The Angel Experiment (Maximum Ride, Book 1) - page 63

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Get a good secure place to jam, and get good people you feel secure jamming with. Don't skimp on either, especially the people. You're gonna have to live with these decisions for a while. Once you've got that, we're ready to go on to the real core of any band : singing and playing.

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Chapter 9. Singing and Playing

Now that you've got your gear, your space, and some songs, what do you do? It may seem like second nature and common sense. In case it's not, we'll break it down here.

  • Tuning

  • Volume

  • Listening

  • Learning

  • Life

I'm not going to cover much on the basic specifics of playing each instrument: "Here's a G chord on the guitar. Now here's the same on a piano." O.K., I will, but only that much. There's a billion books everywhere (any music or record store) on that. It's even on the Internet; just search "guitar tab," along with bands you like, and you'll get it all instantly.

I'm going to cover the general stuff, as well as some stuff that should be obvious but isn't, that you probably won't find anywhere else. Why give a man some drugs when you can teach him to make his own drugs?

I learned to play guitar from listening. Sure I took some lessons (six, to be exact), and I did a little time in church choir singing the praises of their God, (until I got kicked out for smoking), but I'm pretty much self-taught. You can be, too: Once you can tune your instrument, you just play along with records and start writing your own songs and the instrument teaches you .

After I took those six guitar lessons, I studied on my own incessantly. That's more or less how I do everything.

I ask lots of questions, too. Never be afraid to look stupid. It's more stupid not to ask questions.

Figure 9.1 demonstrates how to hold a guitar pick.

Figure 9.1. How to hold a guitar pick.


Here's a bunch of very basic chords on guitar and piano. This is about all I learned in my first six lessons, and then I let the guitar and piano teach me the rest.

On some of the piano chords I tucked the fingers I'm not using out of the way; this is only so you can see where the other fingers are going. In reality, you would want to just let them hang naturally above the keys, not tuck them under.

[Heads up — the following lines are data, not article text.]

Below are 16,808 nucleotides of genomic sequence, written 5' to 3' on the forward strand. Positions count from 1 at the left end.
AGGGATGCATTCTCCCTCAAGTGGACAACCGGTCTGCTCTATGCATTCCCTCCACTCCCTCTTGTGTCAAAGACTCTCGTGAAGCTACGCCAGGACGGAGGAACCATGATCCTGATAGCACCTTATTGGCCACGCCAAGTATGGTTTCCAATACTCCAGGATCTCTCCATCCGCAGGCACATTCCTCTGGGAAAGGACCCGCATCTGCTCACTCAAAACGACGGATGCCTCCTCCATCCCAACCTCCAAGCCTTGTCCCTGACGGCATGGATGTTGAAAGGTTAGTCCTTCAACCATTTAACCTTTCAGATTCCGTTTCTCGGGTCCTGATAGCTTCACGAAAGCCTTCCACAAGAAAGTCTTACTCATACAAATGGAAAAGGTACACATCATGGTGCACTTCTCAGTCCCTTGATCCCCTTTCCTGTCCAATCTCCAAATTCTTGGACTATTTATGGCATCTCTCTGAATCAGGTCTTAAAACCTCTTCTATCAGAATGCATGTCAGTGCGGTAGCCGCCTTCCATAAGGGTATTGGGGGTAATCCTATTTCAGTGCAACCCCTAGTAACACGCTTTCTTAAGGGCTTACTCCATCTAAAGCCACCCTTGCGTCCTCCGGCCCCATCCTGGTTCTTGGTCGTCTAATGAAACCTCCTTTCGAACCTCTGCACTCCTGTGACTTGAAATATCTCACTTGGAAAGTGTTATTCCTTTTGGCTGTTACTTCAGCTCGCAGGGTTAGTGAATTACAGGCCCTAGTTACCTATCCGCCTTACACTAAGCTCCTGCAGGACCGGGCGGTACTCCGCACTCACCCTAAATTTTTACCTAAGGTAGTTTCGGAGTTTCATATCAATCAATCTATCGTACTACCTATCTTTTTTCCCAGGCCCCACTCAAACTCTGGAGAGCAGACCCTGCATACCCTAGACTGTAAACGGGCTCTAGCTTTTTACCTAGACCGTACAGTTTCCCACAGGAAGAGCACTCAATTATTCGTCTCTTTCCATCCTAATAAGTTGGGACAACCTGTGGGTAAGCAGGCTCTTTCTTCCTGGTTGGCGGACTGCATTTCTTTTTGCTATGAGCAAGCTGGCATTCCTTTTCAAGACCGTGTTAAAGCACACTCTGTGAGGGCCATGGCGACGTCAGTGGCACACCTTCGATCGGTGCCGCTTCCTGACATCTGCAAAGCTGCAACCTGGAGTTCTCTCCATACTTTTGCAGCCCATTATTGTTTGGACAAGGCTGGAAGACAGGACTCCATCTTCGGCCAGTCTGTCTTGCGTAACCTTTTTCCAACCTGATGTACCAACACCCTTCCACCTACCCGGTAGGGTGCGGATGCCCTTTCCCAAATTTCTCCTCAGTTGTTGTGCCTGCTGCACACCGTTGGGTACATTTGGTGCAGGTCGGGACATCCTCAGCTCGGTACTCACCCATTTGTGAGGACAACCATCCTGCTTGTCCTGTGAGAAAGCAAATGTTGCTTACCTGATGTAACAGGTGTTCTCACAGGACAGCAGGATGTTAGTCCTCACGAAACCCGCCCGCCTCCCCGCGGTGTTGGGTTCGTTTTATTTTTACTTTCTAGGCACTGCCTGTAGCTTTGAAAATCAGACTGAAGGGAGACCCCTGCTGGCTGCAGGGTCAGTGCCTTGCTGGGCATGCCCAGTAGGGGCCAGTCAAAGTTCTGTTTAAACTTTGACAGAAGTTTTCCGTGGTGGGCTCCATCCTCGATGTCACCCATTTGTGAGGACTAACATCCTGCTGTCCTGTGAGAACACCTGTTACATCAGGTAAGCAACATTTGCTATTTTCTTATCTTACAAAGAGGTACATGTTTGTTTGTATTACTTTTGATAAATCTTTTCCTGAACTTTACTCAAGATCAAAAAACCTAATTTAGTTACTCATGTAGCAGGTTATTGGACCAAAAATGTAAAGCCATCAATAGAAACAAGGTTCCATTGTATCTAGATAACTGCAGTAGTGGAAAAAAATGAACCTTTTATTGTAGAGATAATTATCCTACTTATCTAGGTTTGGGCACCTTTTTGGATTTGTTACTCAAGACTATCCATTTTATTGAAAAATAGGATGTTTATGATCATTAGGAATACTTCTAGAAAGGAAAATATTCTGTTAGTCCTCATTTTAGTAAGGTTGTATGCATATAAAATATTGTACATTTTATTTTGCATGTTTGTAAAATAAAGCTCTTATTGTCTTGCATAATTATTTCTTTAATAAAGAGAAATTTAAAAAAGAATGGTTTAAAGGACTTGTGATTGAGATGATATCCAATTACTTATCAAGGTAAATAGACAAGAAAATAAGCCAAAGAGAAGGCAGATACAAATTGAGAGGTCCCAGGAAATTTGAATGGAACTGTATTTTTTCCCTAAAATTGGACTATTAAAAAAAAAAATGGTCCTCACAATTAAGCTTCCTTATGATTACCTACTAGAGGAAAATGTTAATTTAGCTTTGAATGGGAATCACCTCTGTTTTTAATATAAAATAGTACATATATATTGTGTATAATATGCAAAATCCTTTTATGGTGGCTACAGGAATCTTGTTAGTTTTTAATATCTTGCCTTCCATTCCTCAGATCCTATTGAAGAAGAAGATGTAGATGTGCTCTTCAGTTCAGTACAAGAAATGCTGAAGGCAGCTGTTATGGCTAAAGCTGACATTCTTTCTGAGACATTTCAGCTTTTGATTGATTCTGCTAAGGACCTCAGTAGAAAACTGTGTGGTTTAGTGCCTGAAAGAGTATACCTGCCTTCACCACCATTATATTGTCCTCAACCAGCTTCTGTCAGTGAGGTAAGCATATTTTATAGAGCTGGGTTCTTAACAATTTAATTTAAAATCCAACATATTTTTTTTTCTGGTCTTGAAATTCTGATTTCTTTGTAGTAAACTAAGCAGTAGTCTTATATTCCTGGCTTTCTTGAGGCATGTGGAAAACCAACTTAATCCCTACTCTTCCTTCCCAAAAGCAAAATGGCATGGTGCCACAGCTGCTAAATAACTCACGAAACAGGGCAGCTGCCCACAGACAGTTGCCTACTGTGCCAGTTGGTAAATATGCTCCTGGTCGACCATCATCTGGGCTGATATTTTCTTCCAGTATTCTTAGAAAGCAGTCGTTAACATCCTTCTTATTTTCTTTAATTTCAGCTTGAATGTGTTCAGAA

These are not nearly all the chords there are, and these are the most basic voicings of them. (Voicings are different fingerings and notes to play different flavors of basically the same chord.) But seriously, tune up, try these, and run with it.

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Guitar Chords

So I included each image with both a photograph and a little diagram. I made the diagrams myself in Photoshop, and I am not a designer, so they don't look perfect. But I think they will help you. And I had a lot of fun making them.

With most of these chords, you would strum or pick all six of the strings, with the following exceptions: For the D, A, C and A minor chords you would only strum the thinnest five strings, skipping the fat E string. There are, of course, exceptions you could invent, but that's the basic rule to know and then break.

The word "headstock" just means that that is where the headstock of the guitar is, so you can see which direction is what.

The numbers in the circles are the fingers you use on your left hand (or right hand if you're left handed). Finger one is the index finger. Finger two is the middle finger. Finger three is the ring finger. Finger four is the pinkie.

The letters at the bottom (E, A, D, G, B, E) are the names of the strings.


Figure 9.2. D chord on the guitar.


Figure 9.3. G chord on the guitar.


Figure 9.4. A chord on the guitar.


Figure 9.5. E chord on the guitar.


Figure 9.6. E minor chord on the guitar.


Figure 9.7. F barred chord on the guitar.


Figure 9.8. B minor barred chord on the guitar.


Figure 9.9. C chord on the guitar.


Figure 9.10. A minor chord on the guitar.


Figure 9.11. B barred chord on the guitar.


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